Pensioners queue outside a National Bank branch (Louisa Gouliamaki/AFP/Getty Images)

Greece is finding out that you can't have an economy without banks, but you can't have banks without an economy, either. Or at least one where businesses aren't allowed to buy the things they need to stay in business.

Now, Greece's banks have fallen victim to a classic blunder. The most famous of which is "never start a land war in Asia," but only slightly less well-known is this: "never set up shop in a country that's been forced into mega-austerity and capital controls as a result of the currency union it's a part of." In other words, they didn't lend money to people they shouldn't have or lose money on their own bad bets. Greece's banks just made the mistake of being banks in Greece.

Part of it is the fear that Greece will get kicked out of the common currency, and everybody's euros will get turned into drachmas that aren't worth anywhere near as much. That's set off a slow-motion bank run—a bank jog, really—that picked up the pace the past few months when it looked like there might not actually be a deal. But that was a manageable problem as long as the European Central Bank did its job as a lender-of-last-resort, and loaned Greece's banks cash in return for hard-to-sell assets. The ECB stopped doing that, though, and Greece's banks had no choice but to close for a few weeks or else close for good. Not only that, but the government has had to prevent people from moving their money out of the country, what economists call capital controls, so that the run on the banks wouldn't turn into a run on Greece.

It's only a slight exaggeration to say that this has made Greece go from having not much of an economy to having not one at all. Greek companies haven't been able to pay foreign suppliers since they can't send money out of the country, so their factories have run out of supplies. Everything has come to a standstill. Greece's Purchasing Mangers Index, which measures manufacturing activity, just collapsed from a sickly 46.9 to a deathly 30.2. Anything less than 50 means that the manufacturing sector is shrinking.

That, in turn, means that Greek businesses that should have been able to pay back what they owed won't be anymore. And so the Greek banks that loaned them money—which, at the time, was a perfectly reasonable thing to do—are in line for a lot more losses. How many more? Well, enough that, as you can see below, their stocks have fallen by the maximum 30 percent almost every day since the country's markets re-opened. Add it all up, and Greece's four-biggest banks have plunged between 80 and 90 percent since last October. At this rate, it won't be long until they need the 10 to 25 billion euro bailout that Greece's creditors think it will take to recapitalize them.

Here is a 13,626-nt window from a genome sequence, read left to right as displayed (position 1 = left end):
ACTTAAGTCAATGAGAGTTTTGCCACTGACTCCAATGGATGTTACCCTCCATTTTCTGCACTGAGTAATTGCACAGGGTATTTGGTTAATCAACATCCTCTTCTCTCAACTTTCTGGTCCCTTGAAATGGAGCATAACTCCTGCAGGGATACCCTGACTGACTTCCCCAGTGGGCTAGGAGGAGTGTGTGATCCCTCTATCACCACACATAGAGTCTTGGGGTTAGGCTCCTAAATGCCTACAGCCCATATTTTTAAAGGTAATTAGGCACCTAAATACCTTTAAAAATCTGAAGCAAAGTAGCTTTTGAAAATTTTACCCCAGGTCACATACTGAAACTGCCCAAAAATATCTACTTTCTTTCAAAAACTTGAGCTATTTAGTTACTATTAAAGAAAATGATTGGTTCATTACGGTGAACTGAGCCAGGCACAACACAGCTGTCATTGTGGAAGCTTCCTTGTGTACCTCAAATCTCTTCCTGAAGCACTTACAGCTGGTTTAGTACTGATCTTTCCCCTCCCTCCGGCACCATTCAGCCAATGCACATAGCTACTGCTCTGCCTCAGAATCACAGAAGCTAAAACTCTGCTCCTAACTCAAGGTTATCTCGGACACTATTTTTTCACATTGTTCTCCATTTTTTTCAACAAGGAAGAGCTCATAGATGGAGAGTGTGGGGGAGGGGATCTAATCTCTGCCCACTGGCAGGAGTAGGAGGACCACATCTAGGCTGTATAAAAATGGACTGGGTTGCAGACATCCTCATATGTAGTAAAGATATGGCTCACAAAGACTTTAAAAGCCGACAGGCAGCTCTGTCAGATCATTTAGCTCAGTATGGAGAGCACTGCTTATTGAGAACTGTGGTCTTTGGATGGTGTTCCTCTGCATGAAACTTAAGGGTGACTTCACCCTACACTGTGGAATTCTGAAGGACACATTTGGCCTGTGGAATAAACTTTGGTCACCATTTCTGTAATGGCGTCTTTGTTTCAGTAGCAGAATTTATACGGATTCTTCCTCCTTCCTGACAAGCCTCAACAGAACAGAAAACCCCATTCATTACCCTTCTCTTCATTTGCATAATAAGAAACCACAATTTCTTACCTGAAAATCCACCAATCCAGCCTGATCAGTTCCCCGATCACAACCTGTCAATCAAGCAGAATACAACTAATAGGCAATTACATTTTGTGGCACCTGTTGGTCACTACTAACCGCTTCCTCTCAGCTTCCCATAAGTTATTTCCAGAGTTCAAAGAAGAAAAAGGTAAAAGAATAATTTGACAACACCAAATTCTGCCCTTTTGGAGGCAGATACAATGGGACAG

It's a reminder what a high economic cost Greece has paid for not even no gain, but actually a negative one. Greece's ruling party, Syriza, thought it could win better bailout terms by playing a game of chicken where it all but threatened to leave the euro despite the fact that it had no intention of doing so. It was wrong. The problem was that, for Germany at least, this wasn't so much a threat as an opportunity—Berlin proposed, in the most condescending terms possible, that Greece take a five-year "timeout" from the common currency. (No word on whether Greece would have to turn and face the wall as well).

The result was that Syriza incurred a lot of the costs of leaving the euro, like a financial crisis, at the same time that it kept the costs of staying in the euro, like austerity. Even that understates what a disaster it's been, though, since Greece ultimately had to agree to harsher terms that have increased the costs of staying in the euro. If Cyprus's experience with capital controls is any guide, it will be years before Greece will be able to lift theirs, weighing down an already weak economy even more.

The only consolation is that Greece's banks can't fall below zero.